With the computerized payment system, each customer is assigned an account number. Successful bidders’ numbers are entered into the computer, along with the items they bought and the bid price. When winning bidders leave, a sales slip has already been generated for all of their purchases.

Family tradition
While Ed and Donna want to put their own stamp on the business, there are many elements from the original Roberts’ Auction that they plan to incorporate.
“We wanted to keep the name. Ed’s parents were successful and consistent. People knew the auction was going to be held every Saturday at 7 p.m.,” Donna remarked.
Ed noted, “We’re carrying on the family tradition. Dad still helps out on auction nights.”
In addition to providing the opportunity for folks to buy and sell goods, Roberts’ Auction is a also a fun outing for many regulars. Ed noted that many longtime customers have kept their bidding numbers from the original auction for sentimental reasons.
As it was at the old place, prime seating at the auction is coveted. Ed recalls the night, a number of years ago, the seating issue went a bit too far.
“Years ago, people would reserve chairs. One night, a fight broke out in the parking lot over a chair. That’s when my father starting renting chairs. People pay $10 a year and get the same seat each week,” Ed explained.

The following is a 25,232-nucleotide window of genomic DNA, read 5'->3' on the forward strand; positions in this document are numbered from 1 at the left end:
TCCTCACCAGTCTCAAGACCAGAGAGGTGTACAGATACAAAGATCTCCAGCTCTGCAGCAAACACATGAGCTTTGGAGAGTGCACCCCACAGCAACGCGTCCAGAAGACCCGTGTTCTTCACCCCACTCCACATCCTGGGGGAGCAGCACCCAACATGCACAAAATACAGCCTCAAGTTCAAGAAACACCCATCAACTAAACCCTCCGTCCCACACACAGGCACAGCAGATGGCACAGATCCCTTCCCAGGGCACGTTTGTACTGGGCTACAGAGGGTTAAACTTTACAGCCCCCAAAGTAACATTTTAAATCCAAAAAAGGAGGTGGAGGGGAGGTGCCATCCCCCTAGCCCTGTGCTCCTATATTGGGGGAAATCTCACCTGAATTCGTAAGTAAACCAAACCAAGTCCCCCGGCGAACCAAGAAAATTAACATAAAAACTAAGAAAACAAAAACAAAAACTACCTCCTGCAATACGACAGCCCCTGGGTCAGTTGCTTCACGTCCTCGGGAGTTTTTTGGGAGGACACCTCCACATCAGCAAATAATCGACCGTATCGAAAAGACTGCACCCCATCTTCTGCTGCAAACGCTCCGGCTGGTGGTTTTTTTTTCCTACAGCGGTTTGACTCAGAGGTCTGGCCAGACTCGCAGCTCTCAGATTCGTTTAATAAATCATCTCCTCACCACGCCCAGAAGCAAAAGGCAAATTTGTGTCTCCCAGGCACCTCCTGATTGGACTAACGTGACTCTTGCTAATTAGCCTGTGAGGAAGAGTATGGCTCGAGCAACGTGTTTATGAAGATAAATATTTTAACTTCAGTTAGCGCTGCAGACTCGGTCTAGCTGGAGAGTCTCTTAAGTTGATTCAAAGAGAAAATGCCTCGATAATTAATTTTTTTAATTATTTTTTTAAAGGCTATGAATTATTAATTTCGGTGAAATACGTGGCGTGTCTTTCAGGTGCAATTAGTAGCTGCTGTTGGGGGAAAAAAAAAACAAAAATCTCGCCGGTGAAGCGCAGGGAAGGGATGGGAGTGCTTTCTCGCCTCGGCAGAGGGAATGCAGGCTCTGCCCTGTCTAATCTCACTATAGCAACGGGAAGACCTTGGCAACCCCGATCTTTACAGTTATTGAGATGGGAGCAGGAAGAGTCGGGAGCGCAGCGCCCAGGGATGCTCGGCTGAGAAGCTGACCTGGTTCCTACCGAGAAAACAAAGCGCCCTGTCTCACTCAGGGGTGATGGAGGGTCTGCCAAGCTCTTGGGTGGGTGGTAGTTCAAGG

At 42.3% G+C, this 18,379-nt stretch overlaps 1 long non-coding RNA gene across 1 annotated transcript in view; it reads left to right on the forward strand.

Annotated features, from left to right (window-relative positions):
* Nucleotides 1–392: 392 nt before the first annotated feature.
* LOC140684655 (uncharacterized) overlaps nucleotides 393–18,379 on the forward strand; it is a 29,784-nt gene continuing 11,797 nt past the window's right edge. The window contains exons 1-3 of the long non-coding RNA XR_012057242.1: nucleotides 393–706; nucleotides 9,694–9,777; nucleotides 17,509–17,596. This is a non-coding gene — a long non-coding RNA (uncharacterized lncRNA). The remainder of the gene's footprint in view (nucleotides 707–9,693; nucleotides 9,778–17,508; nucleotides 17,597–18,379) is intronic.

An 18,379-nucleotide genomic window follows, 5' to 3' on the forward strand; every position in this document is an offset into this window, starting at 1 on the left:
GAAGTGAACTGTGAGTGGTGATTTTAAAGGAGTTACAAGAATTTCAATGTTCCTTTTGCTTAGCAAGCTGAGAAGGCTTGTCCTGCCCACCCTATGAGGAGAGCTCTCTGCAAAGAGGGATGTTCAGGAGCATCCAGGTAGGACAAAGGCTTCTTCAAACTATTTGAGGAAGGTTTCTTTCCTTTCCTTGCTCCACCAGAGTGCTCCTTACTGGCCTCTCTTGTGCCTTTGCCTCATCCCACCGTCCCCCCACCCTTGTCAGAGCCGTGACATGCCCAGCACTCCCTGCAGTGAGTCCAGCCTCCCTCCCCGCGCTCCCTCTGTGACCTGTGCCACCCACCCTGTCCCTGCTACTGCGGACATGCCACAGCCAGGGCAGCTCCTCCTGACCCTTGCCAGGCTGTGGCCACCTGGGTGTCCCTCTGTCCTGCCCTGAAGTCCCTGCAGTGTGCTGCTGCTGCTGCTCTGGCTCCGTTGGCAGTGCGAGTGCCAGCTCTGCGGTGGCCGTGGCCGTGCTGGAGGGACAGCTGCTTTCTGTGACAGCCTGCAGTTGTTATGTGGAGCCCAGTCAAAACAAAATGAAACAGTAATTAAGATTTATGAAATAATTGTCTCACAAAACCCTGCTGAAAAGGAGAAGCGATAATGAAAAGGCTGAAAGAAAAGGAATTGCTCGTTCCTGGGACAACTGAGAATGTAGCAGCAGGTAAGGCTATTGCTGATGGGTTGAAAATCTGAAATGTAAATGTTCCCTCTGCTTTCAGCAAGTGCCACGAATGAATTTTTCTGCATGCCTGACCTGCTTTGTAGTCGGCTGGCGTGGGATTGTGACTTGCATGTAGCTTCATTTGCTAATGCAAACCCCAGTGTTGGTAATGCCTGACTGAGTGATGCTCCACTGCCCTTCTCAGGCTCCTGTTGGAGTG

The chair rental policy has been continued at the new business. And the chairs have been full — more than 200 people have been turning out for the auction each week.
Ed pointed out that many of the “regulars” from the old days have returned and there are always a number of new faces in the crowd.
“The auction was a very big social event and we wanted to keep that – so people would be comfortable,” Ed stated. “Several weekenders said they didn’t come up as much because they had nothing to do (after the auction was closed).”
Despite their experience in the business, Ed and Donna admit that it took him a few weeks to adapt to their new roles as proprietors.
“Now we’re more relaxed and it’s showing,” Donna said.
The owners receive plenty of help from family members and a few friends — especially Jim and Renee Gauntt and their son, Sean, who pitch in on auction night and assist with the busy cycle of moving out sold items and bringing in new pieces for the following week.

Business spinoff
Interestingly, the opening of Roberts’ Auction has spurred activity at a number of surrounding eateries. Casey Joe’s provides many of the refreshments on auction night, but Ayla’s restaurant, Donatello’s Pizzeria, Arkville Bread and Breakfast and Maine Black Bear are all offering items geared toward auction patrons. Ayla’s has even named a sandwich after the auction house — the Roberts’ Wrap.
Another beneficiary of the new Roberts’ Auction is the Heart of the Catskills Humane Society. At each auction, a 50-50 drawing benefits the society and donations on behalf of the society from members are sold without a commission.
As they head into the busy summer season, Ed, Donna and their son, Cameron, are working long hours to establish their new enterprise. One thing that Ed says won’t change, is that old standby: “Roberts’ Auction – Where you get something for nodding.”
The new Roberts’ Auction is located at the intersection of Route 28 and county Route 38 in Arkville. Auction previews are Fridays from 9 a.m.-5 p.m. and Saturday from 10 a.m.-7 p.m. Auctions are held each Saturday at 7 p.m. For more information, please call 845 586-6070.